By Ashley Dunkak

ALLEN PARK (CBS DETROIT) –  Ndamukong Suh laughed a little at the suggestion that Robert Griffin III’s knee injury might change the Lions’ perception of Griffin or the way they prepare for him.

“Not at all,” Suh said. “You’ve got to respect him no matter what. He’s athletic. This is probably, including college, probably my third or fourth time playing against him. Every time he’s done something spectacular with his feet, let alone something with his arm. You’ve got to respect him no matter what, and we’re going to definitely be ready for that, be keyed into that.”

As the Detroit Lions prepare for Sunday’s matchup with the Washington Redskins, the team will pay lots of attention to Griffin, a Heisman Trophy winner and one of the most renowned dual-threat quarterbacks in the NFL.

In addition to amassing 3,200 passing yards in 2012, Griffin – known nationally as “RG3” – racked up 815 rushing yards on 120 carries. He had five games with double-digit carries, and he broke away for huge runs on multiple occasions, most notably a 76-yard touchdown rush that gave the Redskins a win over Minnesota.

In January, though, Griffin underwent surgery on the ACL and LCL in his right knee, the second time he has done so. Griffin also had surgery to repair that knee after a season-ending injury he sustained at Baylor.

Through two games this season, Griffin has carried the ball just nine times. He came away with 24 yards on five carries in the season opener and scraped up just one yard on four carries in the Redskins’ second game.

Lions coach Jim Schwartz said the recent performances will not distract Detroit from Griffin’s capabilities.

“They’re still running the same schemes, so you’d better be ready for it,” Schwartz said. “We’ll be prepared for him carrying the ball, him handing it off, him throwing it, all those things, and that’s no different than any week. We’re certainly going to prepare as if he’s going to carry the ball. We know he’s a talented guy.”

Schwartz also suggested that the limited number of carries might be a function of the way games have gone early – Washington facing deficits much of the time – rather than an indictment of Griffin’s ability to run.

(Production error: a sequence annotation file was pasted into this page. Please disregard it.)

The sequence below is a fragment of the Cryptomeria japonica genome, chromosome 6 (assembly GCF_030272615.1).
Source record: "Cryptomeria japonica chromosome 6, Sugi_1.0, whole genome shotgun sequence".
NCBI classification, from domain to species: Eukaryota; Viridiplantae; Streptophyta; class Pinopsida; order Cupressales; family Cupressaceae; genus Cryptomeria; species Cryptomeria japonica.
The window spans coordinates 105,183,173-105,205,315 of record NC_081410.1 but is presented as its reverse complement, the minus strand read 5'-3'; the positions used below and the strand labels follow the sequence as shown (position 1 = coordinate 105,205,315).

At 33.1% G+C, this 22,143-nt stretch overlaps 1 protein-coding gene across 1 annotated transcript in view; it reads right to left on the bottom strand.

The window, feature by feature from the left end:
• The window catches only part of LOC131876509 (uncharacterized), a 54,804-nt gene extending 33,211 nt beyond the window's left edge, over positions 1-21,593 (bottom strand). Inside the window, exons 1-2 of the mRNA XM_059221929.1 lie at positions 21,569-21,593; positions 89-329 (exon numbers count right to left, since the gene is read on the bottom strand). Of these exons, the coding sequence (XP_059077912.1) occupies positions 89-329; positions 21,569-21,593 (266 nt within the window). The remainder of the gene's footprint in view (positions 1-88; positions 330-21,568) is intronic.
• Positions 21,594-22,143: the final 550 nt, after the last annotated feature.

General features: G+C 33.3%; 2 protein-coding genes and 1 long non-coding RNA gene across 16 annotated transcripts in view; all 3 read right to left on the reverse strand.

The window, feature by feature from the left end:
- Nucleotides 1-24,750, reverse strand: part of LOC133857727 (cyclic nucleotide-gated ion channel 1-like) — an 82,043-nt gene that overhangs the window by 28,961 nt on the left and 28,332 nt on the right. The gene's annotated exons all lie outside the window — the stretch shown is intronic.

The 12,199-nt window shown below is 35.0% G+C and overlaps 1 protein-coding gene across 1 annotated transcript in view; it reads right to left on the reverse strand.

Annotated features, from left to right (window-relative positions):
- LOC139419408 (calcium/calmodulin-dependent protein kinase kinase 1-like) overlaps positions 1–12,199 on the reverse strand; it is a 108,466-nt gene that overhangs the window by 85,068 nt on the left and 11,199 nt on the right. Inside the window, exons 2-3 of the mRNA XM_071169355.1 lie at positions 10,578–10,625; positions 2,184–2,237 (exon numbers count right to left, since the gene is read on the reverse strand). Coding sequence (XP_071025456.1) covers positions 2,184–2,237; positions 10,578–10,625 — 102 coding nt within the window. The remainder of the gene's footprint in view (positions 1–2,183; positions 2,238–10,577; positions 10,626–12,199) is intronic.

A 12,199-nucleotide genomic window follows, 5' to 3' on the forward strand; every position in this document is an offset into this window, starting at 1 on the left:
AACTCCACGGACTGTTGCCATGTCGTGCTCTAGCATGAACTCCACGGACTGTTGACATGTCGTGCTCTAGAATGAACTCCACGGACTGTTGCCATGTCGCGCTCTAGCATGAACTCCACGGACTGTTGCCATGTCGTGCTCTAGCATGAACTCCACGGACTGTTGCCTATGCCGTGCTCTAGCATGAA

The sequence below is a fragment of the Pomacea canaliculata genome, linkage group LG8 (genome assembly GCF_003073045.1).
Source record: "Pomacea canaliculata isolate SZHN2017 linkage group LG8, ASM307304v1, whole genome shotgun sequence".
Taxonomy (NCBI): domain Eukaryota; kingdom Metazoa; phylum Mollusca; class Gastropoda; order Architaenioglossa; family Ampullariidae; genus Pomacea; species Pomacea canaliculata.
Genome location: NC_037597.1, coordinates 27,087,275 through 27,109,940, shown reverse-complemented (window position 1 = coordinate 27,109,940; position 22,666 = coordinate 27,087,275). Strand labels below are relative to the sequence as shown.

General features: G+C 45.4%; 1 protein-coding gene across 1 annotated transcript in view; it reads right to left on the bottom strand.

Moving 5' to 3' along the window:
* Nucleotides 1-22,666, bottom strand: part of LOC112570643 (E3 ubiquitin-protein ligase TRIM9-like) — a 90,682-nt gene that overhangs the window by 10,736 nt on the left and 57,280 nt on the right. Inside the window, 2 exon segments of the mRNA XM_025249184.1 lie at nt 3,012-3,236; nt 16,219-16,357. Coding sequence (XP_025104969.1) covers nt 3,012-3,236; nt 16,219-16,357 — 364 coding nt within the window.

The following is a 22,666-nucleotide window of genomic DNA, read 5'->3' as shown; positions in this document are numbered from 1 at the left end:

“He hasn’t had a lot of opportunities in the first couple games, but I think some of that may also be to the fact that they were down so much in those games.” Schwartz said. “It’s hard to consistently run option plays and quarterback-type plays when you’re trying to catch up from the scores that they’ve been down., so I wouldn’t ready too much into his carries and everything else. We know he’s an outstanding player. We have a lot of respect for him. We’ll be prepared for all their schemes, including him carrying the football.”

Detroit linebacker Ashlee Palmer has another theory for why Griffin has not been rushing as much. He said it is simply a matter of the team not wanting their quarterback to expose himself to the kind of contact Griffin did in 2012.

“Last year he took a lot of big hits,” Palmer said. “I’m guessing he doesn’t understand the game of being a quarterback. I’m not sure what’s going on over there. In this game, being the quarterback, you can’t take those kind of hits he keeps taking. I think it wore on him last year. It got to [Redskins coach Mike] Shanahan, if this is going to be our quarterback, this is our franchise, we’re going to have to limit some of the stuff he’s doing.”

Granted, all the reasons in the world for why Griffin has not run as much this season do not change the fact that the Lions will game plan for everything Griffin has done in the past.

“Knee injury or not, you have to account for him,” Palmer said. “All speed, man … They like to get him on the edges of defenses. He brings that element to the game where he can run by people.”

Defensive end Jason Jones remembers Griffin’s touchdown run against the Vikings more than anything. That is his lasting impression of the quarterback, and he and the rest of the defense do not plan on Griffin repeating that kind of performance. He has heard people say Griffin looks different, that maybe he is not the player he was. Hie does not quite buy it.

“I can’t see it, to tell you the truth,” Jones said. “I’ve heard, but I can’t really see it. I’m not going to read into that at all. When we go out there, we’re expecting him to be full go, 100 percent.”


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